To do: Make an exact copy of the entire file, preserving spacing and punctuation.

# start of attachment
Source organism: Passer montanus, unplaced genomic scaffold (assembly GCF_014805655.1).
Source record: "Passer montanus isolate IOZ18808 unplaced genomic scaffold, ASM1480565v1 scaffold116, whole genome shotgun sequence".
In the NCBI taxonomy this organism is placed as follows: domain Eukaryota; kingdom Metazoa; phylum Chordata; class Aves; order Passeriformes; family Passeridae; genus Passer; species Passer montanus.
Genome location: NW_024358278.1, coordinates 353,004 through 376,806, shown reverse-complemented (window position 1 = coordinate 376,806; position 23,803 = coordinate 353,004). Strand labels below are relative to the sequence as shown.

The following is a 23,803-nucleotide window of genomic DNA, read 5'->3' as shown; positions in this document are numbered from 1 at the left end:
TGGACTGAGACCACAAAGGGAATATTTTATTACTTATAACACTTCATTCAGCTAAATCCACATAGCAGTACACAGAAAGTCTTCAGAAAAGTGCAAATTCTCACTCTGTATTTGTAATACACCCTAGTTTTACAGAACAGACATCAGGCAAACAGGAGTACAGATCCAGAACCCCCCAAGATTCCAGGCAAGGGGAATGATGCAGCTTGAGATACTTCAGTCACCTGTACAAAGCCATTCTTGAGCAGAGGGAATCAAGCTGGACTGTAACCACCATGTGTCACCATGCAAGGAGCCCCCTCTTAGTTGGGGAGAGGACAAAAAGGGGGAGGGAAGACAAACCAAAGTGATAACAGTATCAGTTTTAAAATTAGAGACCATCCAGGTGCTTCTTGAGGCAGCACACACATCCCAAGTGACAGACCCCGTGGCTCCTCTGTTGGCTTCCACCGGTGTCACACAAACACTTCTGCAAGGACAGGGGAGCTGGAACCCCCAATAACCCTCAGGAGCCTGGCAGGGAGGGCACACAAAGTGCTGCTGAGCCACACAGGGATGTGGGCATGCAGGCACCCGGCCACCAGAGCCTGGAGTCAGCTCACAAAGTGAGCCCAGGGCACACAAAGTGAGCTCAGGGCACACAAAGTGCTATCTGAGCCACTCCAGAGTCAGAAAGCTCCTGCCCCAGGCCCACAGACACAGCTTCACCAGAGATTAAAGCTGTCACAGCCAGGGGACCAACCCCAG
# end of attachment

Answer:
Source organism: Passer montanus, unplaced genomic scaffold (assembly GCF_014805655.1).
Source record: "Passer montanus isolate IOZ18808 unplaced genomic scaffold, ASM1480565v1 scaffold116, whole genome shotgun sequence".
In the NCBI taxonomy this organism is placed as follows: domain Eukaryota; kingdom Metazoa; phylum Chordata; class Aves; order Passeriformes; family Passeridae; genus Passer; species Passer montanus.
Genome location: NW_024358278.1, coordinates 353,004 through 376,806, shown reverse-complemented (window position 1 = coordinate 376,806; position 23,803 = coordinate 353,004). Strand labels below are relative to the sequence as shown.

The following is a 23,803-nucleotide window of genomic DNA, read 5'->3' as shown; positions in this document are numbered from 1 at the left end:
TGGACTGAGACCACAAAGGGAATATTTTATTACTTATAACACTTCATTCAGCTAAATCCACATAGCAGTACACAGAAAGTCTTCAGAAAAGTGCAAATTCTCACTCTGTATTTGTAATACACCCTAGTTTTACAGAACAGACATCAGGCAAACAGGAGTACAGATCCAGAACCCCCCAAGATTCCAGGCAAGGGGAATGATGCAGCTTGAGATACTTCAGTCACCTGTACAAAGCCATTCTTGAGCAGAGGGAATCAAGCTGGACTGTAACCACCATGTGTCACCATGCAAGGAGCCCCCTCTTAGTTGGGGAGAGGACAAAAAGGGGGAGGGAAGACAAACCAAAGTGATAACAGTATCAGTTTTAAAATTAGAGACCATCCAGGTGCTTCTTGAGGCAGCACACACATCCCAAGTGACAGACCCCGTGGCTCCTCTGTTGGCTTCCACCGGTGTCACACAAACACTTCTGCAAGGACAGGGGAGCTGGAACCCCCAATAACCCTCAGGAGCCTGGCAGGGAGGGCACACAAAGTGCTGCTGAGCCACACAGGGATGTGGGCATGCAGGCACCCGGCCACCAGAGCCTGGAGTCAGCTCACAAAGTGAGCCCAGGGCACACAAAGTGAGCTCAGGGCACACAAAGTGCTATCTGAGCCACTCCAGAGTCAGAAAGCTCCTGCCCCAGGCCCACAGACACAGCTTCACCAGAGATTAAAGCTGTCACAGCCAGGGGACCAACCCCAG